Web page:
Patrick Leigh Fermor (1915–2011) was an intrepid traveler and a heroic soldier who is widely considered to be one of the finest travel writers of the twentieth century. After his stormy school days, followed by the walk across Europe to Constantinople that begins in A Time of Gifts (1977) and continues through Between the Woods and the Water (1986) and The Broken Road (published posthumously in 2013), he lived and traveled in the Balkans and the Greek archipelago. His books A Time to Keep Silence (1957), Mani (1958) and Roumeli (1966) attest to his deep interest in languages and remote places. In the Second World War he joined the Irish Guards, became a liaison officer in Albania, and fought in Greece and Crete. He was awarded the DSO and OBE. Leigh Fermor lived partly in Greece—in the house he designed with his wife, Joan, in an olive grove in the Mani—and partly in Worcestershire. In 2004 he was knighted for his services to literature and to British–Greek relations. Artemis Cooper’s biography, Patrick Leigh Fermor: An Adventure, was published by New York Review Books in 2013. Author photo: Patrick Leigh Fermor.
Warren Farha's recommendation notwithstanding, what really convinced me to buy the book was this section, quoted in the author's original Introduction to the 1957 edition of A Time to Keep Silence (reissued in 1987). He was referring to the impressions made on a traveler by the ruins of monasteries in Cappadocia and then he comments:
But, for us in the West, because of all such relics they are the most compelling mementos of the life that once animated them, the ruined abbeys of England that have remained desolate since the Reformation will always be the most moving and tragic. For there is no riddle here. We know the function and purpose of every fragment and the exact details of the holy life that should be sheltering there. We know, too, the miserable and wanton story of their destruction and their dereliction, and have only to close our eyes for a second for the imagination to rebuild the towers and the pinnacles and summon to our ears the quiet rumour of monkish activity and the sounds of bells melted long ago. They emerge in the fields like the peaks of a vanished Atlantis drowned four centuries deep. The gutted cloisters stand uselessly among the furrows and only broken pillars mark the former symmetry of the aisles and ambulatories. Surrounded by elder-flower, with their bases entangled in bracken and blueberry and bridged at their summits with arches and broken spandrels that fly spinning over the tree-tops in slender trajectories, the clustering pillars suspend the great empty circumference of a rose-window in the rook-haunted sky. It is as though some tremendous Gregorian chant has been interrupted hundreds of years ago to hang there petrified at its climax ever since.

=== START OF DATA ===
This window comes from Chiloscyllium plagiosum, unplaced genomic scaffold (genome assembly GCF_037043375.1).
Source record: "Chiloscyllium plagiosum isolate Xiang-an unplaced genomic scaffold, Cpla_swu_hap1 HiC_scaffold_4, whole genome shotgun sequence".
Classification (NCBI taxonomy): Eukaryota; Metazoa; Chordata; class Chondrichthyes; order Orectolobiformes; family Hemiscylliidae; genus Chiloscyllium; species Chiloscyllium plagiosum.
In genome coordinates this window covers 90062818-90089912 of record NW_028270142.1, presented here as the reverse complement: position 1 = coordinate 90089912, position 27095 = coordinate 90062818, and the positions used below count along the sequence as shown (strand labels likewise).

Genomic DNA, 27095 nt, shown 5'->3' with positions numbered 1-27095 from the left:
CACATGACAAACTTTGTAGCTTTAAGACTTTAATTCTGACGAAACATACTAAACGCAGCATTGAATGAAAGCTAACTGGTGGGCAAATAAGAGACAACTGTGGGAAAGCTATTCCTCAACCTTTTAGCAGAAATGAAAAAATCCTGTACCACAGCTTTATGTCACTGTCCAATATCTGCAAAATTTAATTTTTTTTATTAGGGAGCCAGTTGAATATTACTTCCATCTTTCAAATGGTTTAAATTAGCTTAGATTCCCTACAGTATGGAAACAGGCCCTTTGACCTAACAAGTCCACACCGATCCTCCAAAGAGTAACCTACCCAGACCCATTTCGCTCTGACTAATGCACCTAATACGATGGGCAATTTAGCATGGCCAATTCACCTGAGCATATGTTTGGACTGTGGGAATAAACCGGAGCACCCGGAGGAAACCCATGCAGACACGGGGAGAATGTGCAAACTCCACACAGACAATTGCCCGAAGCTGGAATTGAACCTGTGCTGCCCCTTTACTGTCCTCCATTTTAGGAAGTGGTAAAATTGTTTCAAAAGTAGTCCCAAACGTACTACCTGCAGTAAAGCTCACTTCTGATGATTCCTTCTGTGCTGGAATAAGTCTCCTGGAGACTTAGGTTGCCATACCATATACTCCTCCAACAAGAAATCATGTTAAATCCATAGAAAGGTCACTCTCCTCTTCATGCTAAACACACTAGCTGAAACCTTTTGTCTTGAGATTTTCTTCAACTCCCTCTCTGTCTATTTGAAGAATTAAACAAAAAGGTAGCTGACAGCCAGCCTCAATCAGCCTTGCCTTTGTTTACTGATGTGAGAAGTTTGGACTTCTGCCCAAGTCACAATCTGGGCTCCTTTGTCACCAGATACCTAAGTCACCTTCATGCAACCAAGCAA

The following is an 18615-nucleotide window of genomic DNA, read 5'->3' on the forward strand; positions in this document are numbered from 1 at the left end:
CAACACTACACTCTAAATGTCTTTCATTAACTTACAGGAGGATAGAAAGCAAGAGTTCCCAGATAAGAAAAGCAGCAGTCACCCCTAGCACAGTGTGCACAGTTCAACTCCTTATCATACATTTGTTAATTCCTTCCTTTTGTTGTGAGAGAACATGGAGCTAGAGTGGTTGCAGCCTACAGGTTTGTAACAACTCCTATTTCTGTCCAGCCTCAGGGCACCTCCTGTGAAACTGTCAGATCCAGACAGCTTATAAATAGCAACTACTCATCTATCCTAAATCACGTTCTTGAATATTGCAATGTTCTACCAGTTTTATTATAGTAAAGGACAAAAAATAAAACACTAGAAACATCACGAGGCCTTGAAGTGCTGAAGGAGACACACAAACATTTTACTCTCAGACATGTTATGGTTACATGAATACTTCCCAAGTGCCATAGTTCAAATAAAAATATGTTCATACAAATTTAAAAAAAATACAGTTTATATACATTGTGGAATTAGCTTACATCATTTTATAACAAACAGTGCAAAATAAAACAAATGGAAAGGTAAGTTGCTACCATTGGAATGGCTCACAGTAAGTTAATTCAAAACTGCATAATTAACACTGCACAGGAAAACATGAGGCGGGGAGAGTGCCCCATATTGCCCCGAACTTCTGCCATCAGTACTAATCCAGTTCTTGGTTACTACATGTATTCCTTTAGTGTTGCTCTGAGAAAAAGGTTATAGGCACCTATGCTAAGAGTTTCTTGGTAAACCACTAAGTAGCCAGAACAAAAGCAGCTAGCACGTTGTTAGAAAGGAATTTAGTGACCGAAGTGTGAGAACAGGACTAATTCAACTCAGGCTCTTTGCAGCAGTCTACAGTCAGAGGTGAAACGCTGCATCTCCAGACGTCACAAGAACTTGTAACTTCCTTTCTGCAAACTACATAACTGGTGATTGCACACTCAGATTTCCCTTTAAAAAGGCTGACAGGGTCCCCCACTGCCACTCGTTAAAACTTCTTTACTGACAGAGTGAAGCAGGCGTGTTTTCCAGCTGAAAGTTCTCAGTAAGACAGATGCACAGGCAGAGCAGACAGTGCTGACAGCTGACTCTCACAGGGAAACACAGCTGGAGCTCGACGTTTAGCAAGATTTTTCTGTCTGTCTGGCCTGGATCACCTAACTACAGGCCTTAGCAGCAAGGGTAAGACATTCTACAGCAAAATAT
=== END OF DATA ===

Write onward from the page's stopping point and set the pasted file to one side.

The grounds of the abbeys, through the efforts of the National Trust and other organizations, are all cleaned up now. Fermor's evocative, alliterative prose depicts a more unkempt vision of the ruins, more like these vintage images of Byland and Fountains abbeys.
In the chapters on the Benedictine Abbey of Saint Wandrille de Fontenelle, and the Trappist La Trappe Abbey in France, Fermor demonstrates great sympathy and admiration of the monks. He stays as a guest in both houses for some time and gets used to the rhythm of the Rule through his observation and limited participation. While he is astonished by the strictness of the Trappist rule, he accepts the consolations that those monks allowed to converse with him describe. He enjoys the silence and the freedom he experiences in Saint Wandrille and Solesmes (which he barely describes because he found staying there so much like staying at Saint Wandrille); after having a hard time at the beginning getting used to the silence and the solitude, when he leaves and rejoins the busy modern world of Paris, he misses the monastery peace.
He manages to seem something more than a visitor or a mere observer. Through his contacts with the monks who interact with guests he goes beyond curiosity to acceptance. Therefore he defends the monks against the charges of uselessness and seeking escape from the world. In fact, Fermor almost seems to contradict the statement that Chesterton made in his essay "Why I am a Catholic"; at least in the monastic orders the Catholic Church has developed and approved, Fermor is "just to the Catholic Church" without feeling "a tug toward it":
He admires those who personify the monastic ideal and honors them through his admiration, but he does not imitate them. He goes to Paris and checks into the Hotel La Louisiane on the Rue de la Seine and soon gets used to the noise and distractions.
He also visits the rock monasteries of Cappadocia, Turkey, commenting on the mysteries of their origins and their abandonment, their sculptured architecture and the remains of frescoes and signs of monastic life and worship.
Then Fermor concludes with a appreciation of the new monasteries in England, established after the French Revolution and Catholic Emancipation, and finally with the "humanity and simplicity" of St. Basil of Caesarea.
Some of those phrases from his description of abbey ruins in England echo in my heart:
--the miserable and wanton story of their destruction and their dereliction
--the sounds of bells melted long ago
--like the peaks of a vanished Atlantis drowned four centuries deep
--the clustering pillars suspend the great empty circumference of a rose-window in the rook-haunted sky
--some tremendous Gregorian chant has been interrupted hundreds of years ago to hang there petrified at its climax ever since.
When I read that last line it reminded me of the Unfinished Vespers of St. Thomas a Becket almost 370 years before the last monasteries were suppressed and dispersed, cut off as the soldiers attacked the Archbishop of Canterbury.